Voila, That’s Life, Enjoy It!

My sister and I had yesterday all planned out. Doctor Who in the morning, lunch with our cousin, then an afternoon of dress shopping for a dance in a couple weeks. The first complication happened when we thought we were running early so we swung by a dance store looking for shoes. We got lost, finally stopped at the store, and when we left the car wouldn’t start. Not too much of a complication though — we changed out the faulty fuse that’s been plaguing my sister’s car, and finally got to lunch 1/2 an hour late.

Lunch was great, so that part of the plan went well. But then the car wouldn’t start again and changing fuses didn’t cut it (the mechanic warned this day would come). So there we were, stuck in Raising Cane’s parking lot waiting for a tow truck driver and my sister was starting to see things, to put it delicately, in a rather negative light.

Now, I’m all for the occasional cry-and-eat-chocolate pity party, but the sun was shining and it was a beautiful fall day and we just ate an awesome lunch with our cousin. I mean, it’s not like we were in the middle of nowhere when it was raining and dark. So I rolled out a guaranteed negativity buster:

I watched this film more times than I care to admit when I was younger. I’m worried it won’t hold up well to rewatching, especially after reading Jules Verne’s original In Search of the Castaways, so I haven’t seen it in a while. But I could still (mostly) sing this song.

There’s really quite a bit of truth in “Enjoy It” for such a silly little song. So much of whether or not we have a “bad day” or a “good day” depends on how we respond to the things that happen to us. Advice like, “A hurricane comes your way, enjoy the breeze” sounds ridiculous, but the principle of reframing incidents and looking on the bright side is sound. As the song points out, there’s no point in crying about things we can’t change — “Each moment is a treasure, enjoy it!”

If there’s a complication, enjoy it!
You’ve got imagination, employ it!
And you’ll see roses in the snow,
Joie de vivre will make them grow,
Voila, that’s life, enjoy it!

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Buying More Books

marissabaker.wordpress.comBefore I get into the subject of today’s post, I won NaNoWriMo! I hit the 50,000 word mark last Wednesday night. I think that puts me about 2/3 of the way through my plot outline, so I didn’t technically write a novel in a month. Still, 50,000 words is pretty impressive, if I may say so myself.

I have a fairly large library. Just over 1,100 books in total, according to the list I keep on my computer (I’ve been told this is “too many books” but I’m not convinced there’s any such thing). Even so, I’m constantly buying new books. The problem is, I have a limited book budget. That doesn’t mean I have to stop getting new books though. Here are some of my sources for finding more books without spending too much money.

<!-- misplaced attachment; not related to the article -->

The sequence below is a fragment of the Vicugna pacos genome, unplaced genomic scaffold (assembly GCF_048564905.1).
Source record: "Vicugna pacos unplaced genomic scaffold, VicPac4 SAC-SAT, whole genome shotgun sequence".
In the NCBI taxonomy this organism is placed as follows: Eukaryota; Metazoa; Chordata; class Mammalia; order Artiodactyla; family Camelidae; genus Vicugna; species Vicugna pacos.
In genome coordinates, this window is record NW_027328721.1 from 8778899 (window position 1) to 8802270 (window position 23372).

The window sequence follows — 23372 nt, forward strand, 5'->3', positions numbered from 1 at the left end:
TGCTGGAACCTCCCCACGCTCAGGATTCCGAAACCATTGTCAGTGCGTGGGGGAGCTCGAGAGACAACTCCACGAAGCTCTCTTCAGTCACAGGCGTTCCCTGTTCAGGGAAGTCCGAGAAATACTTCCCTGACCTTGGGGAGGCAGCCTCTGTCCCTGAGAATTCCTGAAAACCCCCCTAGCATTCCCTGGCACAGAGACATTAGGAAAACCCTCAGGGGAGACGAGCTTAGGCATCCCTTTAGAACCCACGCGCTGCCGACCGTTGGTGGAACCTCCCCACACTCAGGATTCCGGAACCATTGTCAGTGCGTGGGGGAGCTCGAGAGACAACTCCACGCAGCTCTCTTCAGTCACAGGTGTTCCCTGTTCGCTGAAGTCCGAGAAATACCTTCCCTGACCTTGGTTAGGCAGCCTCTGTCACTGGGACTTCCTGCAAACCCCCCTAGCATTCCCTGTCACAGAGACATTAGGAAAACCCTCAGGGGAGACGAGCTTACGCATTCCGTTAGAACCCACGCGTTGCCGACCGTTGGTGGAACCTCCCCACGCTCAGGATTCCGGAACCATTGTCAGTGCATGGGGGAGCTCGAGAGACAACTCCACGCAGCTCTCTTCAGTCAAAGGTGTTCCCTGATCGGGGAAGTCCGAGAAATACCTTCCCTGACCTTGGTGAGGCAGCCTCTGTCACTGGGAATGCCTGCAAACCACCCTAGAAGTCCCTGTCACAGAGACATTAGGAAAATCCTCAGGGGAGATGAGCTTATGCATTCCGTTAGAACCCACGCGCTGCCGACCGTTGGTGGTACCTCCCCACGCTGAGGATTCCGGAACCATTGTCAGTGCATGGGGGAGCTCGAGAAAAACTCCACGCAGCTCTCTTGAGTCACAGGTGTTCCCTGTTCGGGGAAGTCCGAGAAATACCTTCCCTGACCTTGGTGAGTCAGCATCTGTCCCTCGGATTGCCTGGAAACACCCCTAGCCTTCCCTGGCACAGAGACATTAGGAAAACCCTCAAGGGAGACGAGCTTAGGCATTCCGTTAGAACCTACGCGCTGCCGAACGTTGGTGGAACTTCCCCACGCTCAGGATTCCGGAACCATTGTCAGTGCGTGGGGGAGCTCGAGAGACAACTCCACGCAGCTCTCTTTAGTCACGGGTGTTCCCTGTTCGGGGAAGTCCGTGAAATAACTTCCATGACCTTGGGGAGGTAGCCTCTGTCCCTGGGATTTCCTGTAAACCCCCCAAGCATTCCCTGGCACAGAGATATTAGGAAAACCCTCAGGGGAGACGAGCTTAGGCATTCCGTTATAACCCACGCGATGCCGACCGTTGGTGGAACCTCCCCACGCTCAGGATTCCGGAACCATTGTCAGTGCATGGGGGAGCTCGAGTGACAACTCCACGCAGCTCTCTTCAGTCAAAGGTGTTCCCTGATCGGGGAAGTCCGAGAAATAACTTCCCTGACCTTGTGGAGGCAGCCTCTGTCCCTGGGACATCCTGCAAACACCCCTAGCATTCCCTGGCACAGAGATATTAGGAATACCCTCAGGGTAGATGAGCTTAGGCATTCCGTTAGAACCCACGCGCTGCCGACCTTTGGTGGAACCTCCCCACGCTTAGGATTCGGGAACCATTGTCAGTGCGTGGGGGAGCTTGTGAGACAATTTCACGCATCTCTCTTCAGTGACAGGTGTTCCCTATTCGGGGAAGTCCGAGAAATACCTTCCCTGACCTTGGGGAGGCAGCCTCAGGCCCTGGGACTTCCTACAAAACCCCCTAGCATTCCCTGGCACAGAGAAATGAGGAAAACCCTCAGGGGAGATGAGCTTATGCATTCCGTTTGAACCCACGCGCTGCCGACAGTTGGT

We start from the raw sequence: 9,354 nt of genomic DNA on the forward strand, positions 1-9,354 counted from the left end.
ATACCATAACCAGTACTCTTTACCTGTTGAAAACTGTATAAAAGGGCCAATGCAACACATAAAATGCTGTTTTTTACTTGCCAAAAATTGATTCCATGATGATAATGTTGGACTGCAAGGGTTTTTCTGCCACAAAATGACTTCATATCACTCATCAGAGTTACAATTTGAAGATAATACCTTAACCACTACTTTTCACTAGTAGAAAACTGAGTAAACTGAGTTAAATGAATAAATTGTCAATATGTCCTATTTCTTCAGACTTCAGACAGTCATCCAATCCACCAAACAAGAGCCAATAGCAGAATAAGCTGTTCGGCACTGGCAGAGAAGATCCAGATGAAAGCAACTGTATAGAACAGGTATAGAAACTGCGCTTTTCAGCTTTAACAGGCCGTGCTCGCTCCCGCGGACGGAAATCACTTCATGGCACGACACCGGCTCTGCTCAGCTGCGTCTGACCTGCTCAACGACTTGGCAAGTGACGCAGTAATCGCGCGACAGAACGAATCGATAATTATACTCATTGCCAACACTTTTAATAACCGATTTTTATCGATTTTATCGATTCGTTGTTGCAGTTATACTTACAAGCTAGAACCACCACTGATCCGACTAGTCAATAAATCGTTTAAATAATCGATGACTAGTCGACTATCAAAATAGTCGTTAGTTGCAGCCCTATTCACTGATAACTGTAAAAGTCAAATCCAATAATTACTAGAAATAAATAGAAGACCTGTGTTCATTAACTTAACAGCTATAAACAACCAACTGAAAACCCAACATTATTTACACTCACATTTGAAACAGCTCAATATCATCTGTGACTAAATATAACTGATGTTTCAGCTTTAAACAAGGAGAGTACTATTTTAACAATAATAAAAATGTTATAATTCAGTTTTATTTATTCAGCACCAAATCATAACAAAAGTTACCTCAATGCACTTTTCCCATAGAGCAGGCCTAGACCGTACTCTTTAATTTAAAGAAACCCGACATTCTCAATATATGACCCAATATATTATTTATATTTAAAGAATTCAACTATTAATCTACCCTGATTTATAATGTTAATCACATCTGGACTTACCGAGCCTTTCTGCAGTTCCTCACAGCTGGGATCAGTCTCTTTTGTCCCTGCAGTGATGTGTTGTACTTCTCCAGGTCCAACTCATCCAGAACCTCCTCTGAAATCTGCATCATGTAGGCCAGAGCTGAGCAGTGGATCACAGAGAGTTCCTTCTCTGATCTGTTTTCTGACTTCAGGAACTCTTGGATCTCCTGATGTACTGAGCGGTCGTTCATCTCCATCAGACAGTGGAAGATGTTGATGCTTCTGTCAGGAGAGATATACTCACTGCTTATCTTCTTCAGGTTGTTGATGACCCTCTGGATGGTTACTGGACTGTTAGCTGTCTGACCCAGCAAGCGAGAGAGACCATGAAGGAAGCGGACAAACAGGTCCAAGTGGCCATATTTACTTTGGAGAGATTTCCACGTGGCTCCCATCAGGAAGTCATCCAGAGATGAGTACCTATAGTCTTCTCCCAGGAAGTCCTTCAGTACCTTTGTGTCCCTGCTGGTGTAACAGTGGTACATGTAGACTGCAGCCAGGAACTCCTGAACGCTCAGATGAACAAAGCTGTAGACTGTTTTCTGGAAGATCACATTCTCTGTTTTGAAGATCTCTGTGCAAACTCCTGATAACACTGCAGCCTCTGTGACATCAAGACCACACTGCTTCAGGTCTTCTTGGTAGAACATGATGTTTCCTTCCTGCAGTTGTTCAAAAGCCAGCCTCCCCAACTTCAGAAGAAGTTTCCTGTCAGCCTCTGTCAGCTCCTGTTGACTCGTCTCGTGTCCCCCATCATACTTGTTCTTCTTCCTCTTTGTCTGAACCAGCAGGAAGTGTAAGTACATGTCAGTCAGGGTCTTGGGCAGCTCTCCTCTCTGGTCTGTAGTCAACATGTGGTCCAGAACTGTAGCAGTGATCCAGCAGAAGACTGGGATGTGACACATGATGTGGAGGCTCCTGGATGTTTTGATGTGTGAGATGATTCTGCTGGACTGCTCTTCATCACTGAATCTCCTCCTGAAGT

Paper Back Swap

This is an amazing website: PaperBackSwap.com.  You post books you want to get rid of (yes, that sometimes happens), and when other members claim them you get a credit that can be used to request posted books. The only cost is shipping out books to other members. Unfortunately, many of the books I want have wait lists, but even so I’ve received enough books that the website estimates I’ve saved $84.17. Not too shabby. And I have 16 credits for whenever my wishlist books become available.

Trading Book Stores

"Buying More Books," tips for economically growing your library. marissabaker.wordpress.comThere is a wonderful trading bookstore not half an hour’s drive from here that sells new and used books. My favorite way to approach this store is to turn in books my aunt no longer wants on her shelves, and then bring home books for me 🙂 That’s how I found books like my hardcover edition of Jules Verne’s Mysterious Island, several fairy tale volumes, and where I bought my first Reader’s Digest World’s Best Reading edition (not to be confused with those Reader’s Digest condensed book collections).

Library Book Sales

My local library has a book sale once a month. For a small fee, I’m a Friend of the Library and can get into the member pre-sale. Books sell for between $.025 and $1.00. Some months I buy nothing, sometimes I can hardly carry them all back to the car. If you don’t know when your local book sales are, try checking BookSaleFinder.com.

For Specific Books

For general book shopping, the three resources above are great. But if I’m looking for a specific title or edition. Amazon and Half.com are my go-to sites. If I want the book store experience, there’s three Half Price Books within about an hour’s drive.

Is there anywhere else you’d recommend looking for books to economically increase the size of your library? I’d love to hear your ideas. Also, if you have any ideas about finding more room for books, I’m starting to run out of space on my bookshelves …